Friday, February 26, 2010

San Jose's Cannabis Gold Rush: Throwing L.A.'s Cautionary Tale to the Wind

If nothing else, Los Angeles' protracted struggle with cannabis clinic
regulation should serve as a warning to other cities in which medicinal
marijuana dispensaries wish to operate -- Better to lay down some strict
rules and regulations, even if they can be a bit onerous (like in San
Francisco), even if it means limiting the amount of clinics allowed
within city limits to, say, five (like in Oakland).

The alternative is at best messy: politicians will take years figuring
out what to do, and meanwhile something like 1,000 "clinics" will spring
up, spooking neighbors, irking law enforcement , and hurting the
movement (like in Los Angeles).

Hell hath no fury like a cautionary tale ignored, as officials in San
Jose are discovering. Pot clubs were nonexistent in northern
California's largest city a year ago, forcing patients to trek north to
Oakland or SF or south to Santa Cruz. Those bad old days are over, and a
Los Angeles-style cannabis gold rush has set in: anywhere from 30 to 45
clinics and delivery services are operating in San Jose, nobody seems to
know exactly how many, and few folks -- save the patients who no longer
have to drive an hour or more for their medicine, and maybe some
unsavory characters happy to unload a few pounds -- are thrilled with
the situation.

Steve DeAngelo is a marijuana activist and somewhat of a legalization
celebrity. He is also general manager of Oakland's Harborside
Collective. Harborside opened up a San Jose location in December, and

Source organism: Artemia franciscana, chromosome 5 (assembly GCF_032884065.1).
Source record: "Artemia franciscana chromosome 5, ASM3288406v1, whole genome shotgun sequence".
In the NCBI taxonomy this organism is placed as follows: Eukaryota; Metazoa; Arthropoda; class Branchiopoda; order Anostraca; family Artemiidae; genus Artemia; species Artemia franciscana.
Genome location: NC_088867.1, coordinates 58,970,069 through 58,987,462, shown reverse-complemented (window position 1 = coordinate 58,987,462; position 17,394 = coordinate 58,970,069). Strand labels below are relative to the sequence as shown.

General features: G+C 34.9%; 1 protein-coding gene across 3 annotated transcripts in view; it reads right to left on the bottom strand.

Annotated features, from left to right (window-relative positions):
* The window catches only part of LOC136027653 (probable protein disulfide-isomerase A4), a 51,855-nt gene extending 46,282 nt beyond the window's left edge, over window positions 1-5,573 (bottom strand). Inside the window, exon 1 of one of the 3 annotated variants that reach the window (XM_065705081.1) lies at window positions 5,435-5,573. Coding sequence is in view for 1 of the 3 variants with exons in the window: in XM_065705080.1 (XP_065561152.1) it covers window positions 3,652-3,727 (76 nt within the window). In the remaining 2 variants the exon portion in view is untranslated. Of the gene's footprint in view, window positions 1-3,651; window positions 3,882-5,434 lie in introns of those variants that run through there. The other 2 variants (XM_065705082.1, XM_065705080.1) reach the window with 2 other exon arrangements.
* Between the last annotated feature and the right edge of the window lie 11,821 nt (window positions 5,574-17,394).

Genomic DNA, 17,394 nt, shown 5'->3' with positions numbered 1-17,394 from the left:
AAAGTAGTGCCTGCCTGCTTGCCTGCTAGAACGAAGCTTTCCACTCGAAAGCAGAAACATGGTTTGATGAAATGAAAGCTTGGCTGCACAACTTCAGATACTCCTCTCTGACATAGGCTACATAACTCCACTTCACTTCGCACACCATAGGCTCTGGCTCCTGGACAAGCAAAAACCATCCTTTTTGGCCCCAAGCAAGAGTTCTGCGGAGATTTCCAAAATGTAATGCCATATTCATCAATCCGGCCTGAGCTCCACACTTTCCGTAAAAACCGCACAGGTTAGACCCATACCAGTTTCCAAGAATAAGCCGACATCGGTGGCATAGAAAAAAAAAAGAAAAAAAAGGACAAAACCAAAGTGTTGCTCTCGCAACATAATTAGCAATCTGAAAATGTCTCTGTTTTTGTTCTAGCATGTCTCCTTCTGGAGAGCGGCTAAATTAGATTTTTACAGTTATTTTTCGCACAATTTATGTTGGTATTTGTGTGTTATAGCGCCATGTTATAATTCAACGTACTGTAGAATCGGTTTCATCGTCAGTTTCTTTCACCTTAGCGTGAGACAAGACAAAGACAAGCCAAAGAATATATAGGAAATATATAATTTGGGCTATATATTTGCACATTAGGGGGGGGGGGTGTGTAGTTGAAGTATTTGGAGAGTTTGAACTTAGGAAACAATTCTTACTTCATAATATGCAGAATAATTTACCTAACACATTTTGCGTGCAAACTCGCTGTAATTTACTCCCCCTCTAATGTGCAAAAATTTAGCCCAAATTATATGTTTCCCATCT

found it easy to do so: there's ample light industrial space formerly
occupied by failed tech firms to rent, and an eager market ready to buy.
But the Wild West atmosphere could do more harm than good, he warns.

"In LA, really inappropriate people operated dispensaries, and it
brought disrepute on the movement. That same thing is happening now (in
San Jose)," he said last week.

How'd it happen? In October, San Jose City Councilman Pierluigi Oliverio
suggested San Jose allow dispensaries within city limits and tax them.
All of a sudden, collectives -- who as coops do not need business
licenses -- started opening up, "sprouting like weeds," in the words of
the adroit San Jose Mercury News.

Even as Mayor Chuck Reed suggested last month that pot clubs aren't
necessary (cause you can grow pot in your South Bay backyard, according
to him) San Jose politicians have played pass the buck with the
marijuana question, pushing off any public discussion or decision to
March 30th. In the meantime, the city has issued cease & desist letters
to every collective it could find.

The more reputable clubs, like Harborside and the San Jose Cannabis
Buyers Collective, have organized and hired an "army of litigators" to
ensure continued operation, DeAngelo said -- and to be good citizens.
"We don't want to fight the city," he said, noting that taxed pot clubs
would help with the city's $100 million budget deficit. "We want to help
the city do the fiscally-responsible thing."

Since it's too late to do the politically-responsible thing. Hopefully
the next city, be it in California or elsewhere, will take notice.

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